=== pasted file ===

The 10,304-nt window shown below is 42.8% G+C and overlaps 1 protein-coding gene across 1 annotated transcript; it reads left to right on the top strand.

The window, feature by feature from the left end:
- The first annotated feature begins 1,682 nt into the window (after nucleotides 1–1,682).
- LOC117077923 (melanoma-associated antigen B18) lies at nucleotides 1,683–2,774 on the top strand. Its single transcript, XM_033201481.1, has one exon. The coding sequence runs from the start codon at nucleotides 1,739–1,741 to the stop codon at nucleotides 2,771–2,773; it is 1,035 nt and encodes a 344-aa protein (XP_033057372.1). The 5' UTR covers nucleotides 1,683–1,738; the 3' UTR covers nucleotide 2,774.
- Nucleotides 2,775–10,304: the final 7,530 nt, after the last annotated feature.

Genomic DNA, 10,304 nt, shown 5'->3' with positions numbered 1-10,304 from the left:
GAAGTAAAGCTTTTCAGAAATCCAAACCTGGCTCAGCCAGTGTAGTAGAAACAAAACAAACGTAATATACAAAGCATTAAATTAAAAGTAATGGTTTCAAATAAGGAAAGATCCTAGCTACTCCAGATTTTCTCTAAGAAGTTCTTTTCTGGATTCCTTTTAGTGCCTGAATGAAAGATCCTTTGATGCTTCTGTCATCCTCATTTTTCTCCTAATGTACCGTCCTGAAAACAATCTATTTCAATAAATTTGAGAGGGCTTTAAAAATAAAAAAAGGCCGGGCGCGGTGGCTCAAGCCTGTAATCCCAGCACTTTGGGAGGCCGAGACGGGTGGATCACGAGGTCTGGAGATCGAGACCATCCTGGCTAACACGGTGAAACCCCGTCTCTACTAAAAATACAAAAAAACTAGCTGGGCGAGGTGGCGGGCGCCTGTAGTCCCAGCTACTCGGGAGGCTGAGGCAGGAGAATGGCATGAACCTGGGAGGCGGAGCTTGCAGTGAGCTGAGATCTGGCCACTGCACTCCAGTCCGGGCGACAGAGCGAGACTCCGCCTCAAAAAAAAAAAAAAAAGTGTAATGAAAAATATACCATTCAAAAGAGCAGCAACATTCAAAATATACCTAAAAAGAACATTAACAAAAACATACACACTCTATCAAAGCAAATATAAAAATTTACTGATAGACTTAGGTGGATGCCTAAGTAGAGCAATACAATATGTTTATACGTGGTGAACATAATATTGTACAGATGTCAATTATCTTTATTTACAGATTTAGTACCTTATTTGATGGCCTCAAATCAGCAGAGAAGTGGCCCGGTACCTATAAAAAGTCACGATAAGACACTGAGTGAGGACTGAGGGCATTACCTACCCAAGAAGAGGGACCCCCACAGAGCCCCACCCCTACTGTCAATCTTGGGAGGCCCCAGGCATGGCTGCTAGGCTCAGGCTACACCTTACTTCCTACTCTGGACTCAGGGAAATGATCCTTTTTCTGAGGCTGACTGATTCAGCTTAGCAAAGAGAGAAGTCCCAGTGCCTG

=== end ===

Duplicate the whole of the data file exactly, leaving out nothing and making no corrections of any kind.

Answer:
The 10,304-nt window shown below is 42.8% G+C and overlaps 1 protein-coding gene across 1 annotated transcript; it reads left to right on the top strand.

The window, feature by feature from the left end:
- The first annotated feature begins 1,682 nt into the window (after nucleotides 1–1,682).
- LOC117077923 (melanoma-associated antigen B18) lies at nucleotides 1,683–2,774 on the top strand. Its single transcript, XM_033201481.1, has one exon. The coding sequence runs from the start codon at nucleotides 1,739–1,741 to the stop codon at nucleotides 2,771–2,773; it is 1,035 nt and encodes a 344-aa protein (XP_033057372.1). The 5' UTR covers nucleotides 1,683–1,738; the 3' UTR covers nucleotide 2,774.
- Nucleotides 2,775–10,304: the final 7,530 nt, after the last annotated feature.

Genomic DNA, 10,304 nt, shown 5'->3' with positions numbered 1-10,304 from the left:
GAAGTAAAGCTTTTCAGAAATCCAAACCTGGCTCAGCCAGTGTAGTAGAAACAAAACAAACGTAATATACAAAGCATTAAATTAAAAGTAATGGTTTCAAATAAGGAAAGATCCTAGCTACTCCAGATTTTCTCTAAGAAGTTCTTTTCTGGATTCCTTTTAGTGCCTGAATGAAAGATCCTTTGATGCTTCTGTCATCCTCATTTTTCTCCTAATGTACCGTCCTGAAAACAATCTATTTCAATAAATTTGAGAGGGCTTTAAAAATAAAAAAAGGCCGGGCGCGGTGGCTCAAGCCTGTAATCCCAGCACTTTGGGAGGCCGAGACGGGTGGATCACGAGGTCTGGAGATCGAGACCATCCTGGCTAACACGGTGAAACCCCGTCTCTACTAAAAATACAAAAAAACTAGCTGGGCGAGGTGGCGGGCGCCTGTAGTCCCAGCTACTCGGGAGGCTGAGGCAGGAGAATGGCATGAACCTGGGAGGCGGAGCTTGCAGTGAGCTGAGATCTGGCCACTGCACTCCAGTCCGGGCGACAGAGCGAGACTCCGCCTCAAAAAAAAAAAAAAAAGTGTAATGAAAAATATACCATTCAAAAGAGCAGCAACATTCAAAATATACCTAAAAAGAACATTAACAAAAACATACACACTCTATCAAAGCAAATATAAAAATTTACTGATAGACTTAGGTGGATGCCTAAGTAGAGCAATACAATATGTTTATACGTGGTGAACATAATATTGTACAGATGTCAATTATCTTTATTTACAGATTTAGTACCTTATTTGATGGCCTCAAATCAGCAGAGAAGTGGCCCGGTACCTATAAAAAGTCACGATAAGACACTGAGTGAGGACTGAGGGCATTACCTACCCAAGAAGAGGGACCCCCACAGAGCCCCACCCCTACTGTCAATCTTGGGAGGCCCCAGGCATGGCTGCTAGGCTCAGGCTACACCTTACTTCCTACTCTGGACTCAGGGAAATGATCCTTTTTCTGAGGCTGACTGATTCAGCTTAGCAAAGAGAGAAGTCCCAGTGCCTG